Got ‘em. Two words (or part thereof) that almost certainly would have been uttered at the editorial desk in the NZ Herald this week after the recently appointed first man Clarke Gayford found himself reeled in by an inflammatory column.
The piece in question was an out of left field, slightly bizarre attack on Clarke to be honest. One that doesn’t actually accuse him of anything in particular other than an unidentifiable dislike of his ability to appear natural and be comfortable in the spotlight.
In doing so, it has parallels with the many readers out there who secretly think Megan from Suits is really just hooking up with Prince Harry for the fame and fairy tale royal family narrative. I mean whatever happened to the sense of innocence and love in all of this or is cynicism just the new black?
And as for Clarke, the dude has been a broadcaster and voice artist for many years and has no doubt worked bloody hard to get where he is today so maybe just give him a break… ok slow down tiger, I’m finding myself being reeled in now.
Time to spit that lure out and take a step back and see the situation for what it is – a valuable learning opportunity on when and how to respond to media jabs. Because the second Hill-Cone got under Clarke’s skin enough to justify him venting his frustration on Twitter (albeit in an equally weird, cryptic way) it was only a matter of time before the circus rolled into town.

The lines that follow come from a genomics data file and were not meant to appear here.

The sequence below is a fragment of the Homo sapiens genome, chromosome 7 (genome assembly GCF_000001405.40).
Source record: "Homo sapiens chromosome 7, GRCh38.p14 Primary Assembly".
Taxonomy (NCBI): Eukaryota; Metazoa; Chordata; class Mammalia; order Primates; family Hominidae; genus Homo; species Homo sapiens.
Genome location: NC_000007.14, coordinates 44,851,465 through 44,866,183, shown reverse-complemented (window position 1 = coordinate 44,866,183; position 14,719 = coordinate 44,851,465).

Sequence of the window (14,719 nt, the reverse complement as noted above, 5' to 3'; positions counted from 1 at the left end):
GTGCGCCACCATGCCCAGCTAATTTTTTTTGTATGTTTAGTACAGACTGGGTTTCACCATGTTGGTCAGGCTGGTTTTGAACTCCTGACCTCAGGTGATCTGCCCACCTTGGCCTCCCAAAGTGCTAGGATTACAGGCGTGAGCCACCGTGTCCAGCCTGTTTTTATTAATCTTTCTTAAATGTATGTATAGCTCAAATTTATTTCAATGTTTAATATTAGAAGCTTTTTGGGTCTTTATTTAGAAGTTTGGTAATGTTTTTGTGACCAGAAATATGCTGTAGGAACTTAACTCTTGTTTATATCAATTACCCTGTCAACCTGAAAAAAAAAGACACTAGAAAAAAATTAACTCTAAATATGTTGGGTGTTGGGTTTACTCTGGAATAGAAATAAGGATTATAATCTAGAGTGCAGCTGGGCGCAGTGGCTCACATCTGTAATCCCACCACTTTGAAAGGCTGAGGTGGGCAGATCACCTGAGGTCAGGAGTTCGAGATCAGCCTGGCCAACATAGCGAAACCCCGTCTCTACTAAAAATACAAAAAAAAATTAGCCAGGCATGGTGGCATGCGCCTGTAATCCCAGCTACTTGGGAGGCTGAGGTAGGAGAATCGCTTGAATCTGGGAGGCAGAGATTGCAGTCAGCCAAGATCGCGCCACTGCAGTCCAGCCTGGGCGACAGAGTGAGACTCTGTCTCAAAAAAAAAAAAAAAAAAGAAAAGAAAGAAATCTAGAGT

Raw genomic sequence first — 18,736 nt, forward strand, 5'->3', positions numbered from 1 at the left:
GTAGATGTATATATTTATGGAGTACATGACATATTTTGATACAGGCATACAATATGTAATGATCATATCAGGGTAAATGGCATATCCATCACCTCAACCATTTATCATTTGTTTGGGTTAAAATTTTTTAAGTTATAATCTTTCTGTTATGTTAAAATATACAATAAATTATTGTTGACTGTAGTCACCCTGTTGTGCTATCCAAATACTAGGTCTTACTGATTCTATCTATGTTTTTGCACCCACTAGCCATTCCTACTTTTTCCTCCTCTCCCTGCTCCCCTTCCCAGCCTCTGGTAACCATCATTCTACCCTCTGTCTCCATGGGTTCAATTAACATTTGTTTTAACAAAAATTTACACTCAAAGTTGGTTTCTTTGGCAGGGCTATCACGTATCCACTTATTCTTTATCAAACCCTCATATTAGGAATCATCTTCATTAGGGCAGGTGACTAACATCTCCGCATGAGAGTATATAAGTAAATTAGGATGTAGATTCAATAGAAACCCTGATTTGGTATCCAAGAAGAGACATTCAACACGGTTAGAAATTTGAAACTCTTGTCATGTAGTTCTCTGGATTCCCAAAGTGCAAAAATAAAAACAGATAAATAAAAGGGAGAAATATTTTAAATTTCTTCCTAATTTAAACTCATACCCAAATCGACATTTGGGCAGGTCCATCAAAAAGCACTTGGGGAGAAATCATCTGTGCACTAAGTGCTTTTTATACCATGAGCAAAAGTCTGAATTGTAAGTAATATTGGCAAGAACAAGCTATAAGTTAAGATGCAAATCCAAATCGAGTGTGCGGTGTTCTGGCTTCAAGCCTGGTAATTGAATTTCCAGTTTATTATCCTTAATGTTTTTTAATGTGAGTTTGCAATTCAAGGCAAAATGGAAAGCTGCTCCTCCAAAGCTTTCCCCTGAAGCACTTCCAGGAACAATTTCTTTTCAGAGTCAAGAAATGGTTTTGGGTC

So without further ado, allow me to leverage this whole episode and help promote my own expertise with a few questions to ask yourself when considering volunteering a response to unjustified media criticism.
What’s the alternative?
Ok, someone has had a crack at your reputation in the media and there’s an immediate knee-jerk reaction to set the record straight. The key thing is to take a breath and assess where this is going to get you. Will it just add fuel to the fire and what would actually happen if you didn’t respond? Will the world end? Probably not. Will it blow over without a further follow up angle? Yes, probably.
Who’s talking and are they important?
So you’ve opted to keep your mouth shut for the time being and observe the banter going on in the public domain. Random people on social media are offering their two cents’ worth and the usual commentary figures are jumping into it too. There’s no rule book but if prominent politicians and industry associations begin to start actively commenting it maybe time to re-consider your position.
Are the comments defamatory?
That’s one for the lawyers but if it’s clear from the advice you’ve been given that the comments are defamatory, there’s probably no need to bother battling out in the public domain when a summons sent to the media agency will do.
Are you being asked for comment?
It’s been a day or two and the story appears to be dying. At which point a radio presenter tries to stir things up and phones you to ask for a response. In these circumstances, it’s probably best avoiding ducking for cover and instead, opt for a more candid response. The water off the ducks back view of things. The more you can show to be unfazed, the more likely that story is headed quicker for the dustbin.
So, there are a few things go consider when the likes of Hill-Cone are on your case. I’m no guru and each situation does have its own specific circumstances to consider, but if you do take the time to ask these questions, generally speaking, you’ll be out fishing again without a care in the world in no time.
By Luke Henshall